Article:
Those who are unable to meet the requirements in the revised guidelines shall be referred by Immigration for secondary inspection, with the possibility of denied or deferred departure.

As a lawyer, I tell you that it is not easy to complete and comply with the other documentary requirements, should you not fall under the self-funded travel category. It will be even harder if you have a sponsor who is not your 1st degree relative and, it might get crazy if you are traveling with or as the “other classes of travelers”.

For those who are not familiar with the authentication or apostille of documents, these are obtained for a fee from the foreign embassy, consulate, or state department by appointment. Depending on the country, getting an appointment can take weeks, not to mention that the sponsor will have to personally appear and bring the documents, i.e. they will have to spend time, money, and perhaps skip work to do this. The documents will then be sent to the Philippines, as the original will have to be presented to immigration upon departure by the traveler.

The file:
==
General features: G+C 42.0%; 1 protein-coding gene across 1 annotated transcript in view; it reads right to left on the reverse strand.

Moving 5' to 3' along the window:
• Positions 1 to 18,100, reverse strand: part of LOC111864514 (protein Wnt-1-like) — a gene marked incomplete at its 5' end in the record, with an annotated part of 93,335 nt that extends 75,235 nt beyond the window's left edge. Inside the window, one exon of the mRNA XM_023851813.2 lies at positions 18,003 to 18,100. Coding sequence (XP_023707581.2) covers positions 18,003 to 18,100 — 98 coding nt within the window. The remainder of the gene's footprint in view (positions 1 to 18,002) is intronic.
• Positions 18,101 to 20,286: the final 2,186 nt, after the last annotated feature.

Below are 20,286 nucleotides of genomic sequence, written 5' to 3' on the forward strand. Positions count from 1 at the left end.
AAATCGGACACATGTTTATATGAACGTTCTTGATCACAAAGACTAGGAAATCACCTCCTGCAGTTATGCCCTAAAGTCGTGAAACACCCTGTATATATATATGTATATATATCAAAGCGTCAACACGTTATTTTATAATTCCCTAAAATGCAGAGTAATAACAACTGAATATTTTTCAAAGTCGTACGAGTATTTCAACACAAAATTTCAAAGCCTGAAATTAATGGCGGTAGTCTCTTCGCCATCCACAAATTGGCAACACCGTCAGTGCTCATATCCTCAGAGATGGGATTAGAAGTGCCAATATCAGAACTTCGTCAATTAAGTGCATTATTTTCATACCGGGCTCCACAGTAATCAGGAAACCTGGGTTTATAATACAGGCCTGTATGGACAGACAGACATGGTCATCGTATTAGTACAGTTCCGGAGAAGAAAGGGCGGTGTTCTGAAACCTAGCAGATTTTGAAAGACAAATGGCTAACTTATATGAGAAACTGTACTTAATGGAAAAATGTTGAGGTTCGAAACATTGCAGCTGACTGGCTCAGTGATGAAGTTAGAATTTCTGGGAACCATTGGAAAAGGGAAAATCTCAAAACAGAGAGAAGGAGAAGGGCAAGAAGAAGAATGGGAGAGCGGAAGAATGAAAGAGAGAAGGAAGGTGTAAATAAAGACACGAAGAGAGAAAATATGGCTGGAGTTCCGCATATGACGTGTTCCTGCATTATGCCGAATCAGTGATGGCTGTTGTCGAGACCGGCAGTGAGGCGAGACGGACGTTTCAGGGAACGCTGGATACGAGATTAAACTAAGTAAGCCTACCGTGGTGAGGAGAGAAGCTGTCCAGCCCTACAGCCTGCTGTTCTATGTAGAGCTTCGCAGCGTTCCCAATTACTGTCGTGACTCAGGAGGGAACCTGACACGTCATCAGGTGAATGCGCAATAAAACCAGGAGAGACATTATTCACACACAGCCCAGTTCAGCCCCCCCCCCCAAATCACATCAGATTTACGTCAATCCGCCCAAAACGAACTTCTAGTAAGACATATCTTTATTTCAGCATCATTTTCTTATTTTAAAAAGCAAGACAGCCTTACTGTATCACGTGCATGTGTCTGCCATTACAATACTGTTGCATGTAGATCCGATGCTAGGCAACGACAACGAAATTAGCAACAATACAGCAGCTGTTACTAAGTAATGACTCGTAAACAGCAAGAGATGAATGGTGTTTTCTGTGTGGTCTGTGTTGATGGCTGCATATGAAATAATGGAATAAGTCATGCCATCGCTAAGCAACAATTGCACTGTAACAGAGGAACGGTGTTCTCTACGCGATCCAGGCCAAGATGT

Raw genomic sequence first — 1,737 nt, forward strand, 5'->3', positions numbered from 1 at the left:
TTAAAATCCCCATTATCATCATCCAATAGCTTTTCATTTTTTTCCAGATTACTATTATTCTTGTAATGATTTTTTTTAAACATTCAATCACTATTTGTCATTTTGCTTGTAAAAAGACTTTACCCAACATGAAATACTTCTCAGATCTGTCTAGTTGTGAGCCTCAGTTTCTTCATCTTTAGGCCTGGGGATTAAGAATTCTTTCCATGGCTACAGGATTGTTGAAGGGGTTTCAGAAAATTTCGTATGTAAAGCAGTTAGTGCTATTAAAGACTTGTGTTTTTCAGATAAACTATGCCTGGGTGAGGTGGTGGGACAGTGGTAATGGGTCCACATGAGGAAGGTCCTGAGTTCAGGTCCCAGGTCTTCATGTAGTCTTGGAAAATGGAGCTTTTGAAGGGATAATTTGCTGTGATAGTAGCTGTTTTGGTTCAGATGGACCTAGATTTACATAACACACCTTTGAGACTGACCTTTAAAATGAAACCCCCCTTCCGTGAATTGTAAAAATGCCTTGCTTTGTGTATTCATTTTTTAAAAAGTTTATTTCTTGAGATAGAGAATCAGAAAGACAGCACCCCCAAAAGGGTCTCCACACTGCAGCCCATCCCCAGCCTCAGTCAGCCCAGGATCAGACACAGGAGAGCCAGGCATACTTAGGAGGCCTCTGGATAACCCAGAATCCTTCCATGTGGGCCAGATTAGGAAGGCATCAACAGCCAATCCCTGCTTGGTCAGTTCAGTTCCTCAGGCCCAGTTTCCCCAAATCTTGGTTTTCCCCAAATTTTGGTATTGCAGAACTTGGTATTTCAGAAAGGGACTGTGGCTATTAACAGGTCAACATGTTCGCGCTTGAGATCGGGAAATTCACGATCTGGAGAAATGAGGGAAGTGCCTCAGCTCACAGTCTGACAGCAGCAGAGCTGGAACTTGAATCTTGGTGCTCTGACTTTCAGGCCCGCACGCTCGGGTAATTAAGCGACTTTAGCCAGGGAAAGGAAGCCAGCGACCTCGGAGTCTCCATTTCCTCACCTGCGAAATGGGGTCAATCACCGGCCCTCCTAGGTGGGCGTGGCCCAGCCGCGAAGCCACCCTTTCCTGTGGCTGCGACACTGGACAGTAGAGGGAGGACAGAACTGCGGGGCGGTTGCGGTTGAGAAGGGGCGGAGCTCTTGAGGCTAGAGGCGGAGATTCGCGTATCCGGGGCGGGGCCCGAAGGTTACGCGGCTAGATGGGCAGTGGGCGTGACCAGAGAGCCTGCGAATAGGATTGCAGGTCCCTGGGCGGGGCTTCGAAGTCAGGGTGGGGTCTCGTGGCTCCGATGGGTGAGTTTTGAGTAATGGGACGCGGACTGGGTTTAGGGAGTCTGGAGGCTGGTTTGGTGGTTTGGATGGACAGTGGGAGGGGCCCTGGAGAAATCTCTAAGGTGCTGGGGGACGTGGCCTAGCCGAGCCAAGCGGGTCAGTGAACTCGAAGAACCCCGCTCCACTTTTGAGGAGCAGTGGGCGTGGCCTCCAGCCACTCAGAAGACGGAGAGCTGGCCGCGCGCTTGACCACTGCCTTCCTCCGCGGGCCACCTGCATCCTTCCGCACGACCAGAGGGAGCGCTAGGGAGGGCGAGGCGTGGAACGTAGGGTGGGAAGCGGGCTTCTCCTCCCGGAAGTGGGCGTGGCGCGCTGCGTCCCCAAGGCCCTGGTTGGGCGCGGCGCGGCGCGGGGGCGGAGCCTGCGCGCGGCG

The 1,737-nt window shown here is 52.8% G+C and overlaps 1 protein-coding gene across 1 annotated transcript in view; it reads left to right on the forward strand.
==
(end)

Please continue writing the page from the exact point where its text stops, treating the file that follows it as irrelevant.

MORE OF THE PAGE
Moreover, for the requirement of proving even a 1st civil degree of relationship, one may need to obtain certified copies of the birth certificates of themselves, their parents, grandparents, uncles/ aunts and the sponsor itself from the Philippine Statistics Office, all of which will cost money and time. Perhaps it would help if the traveler will prepare in advance an illustration of their family tree.

One can only imagine the number of documents a family of four must bring with them in such a scenario.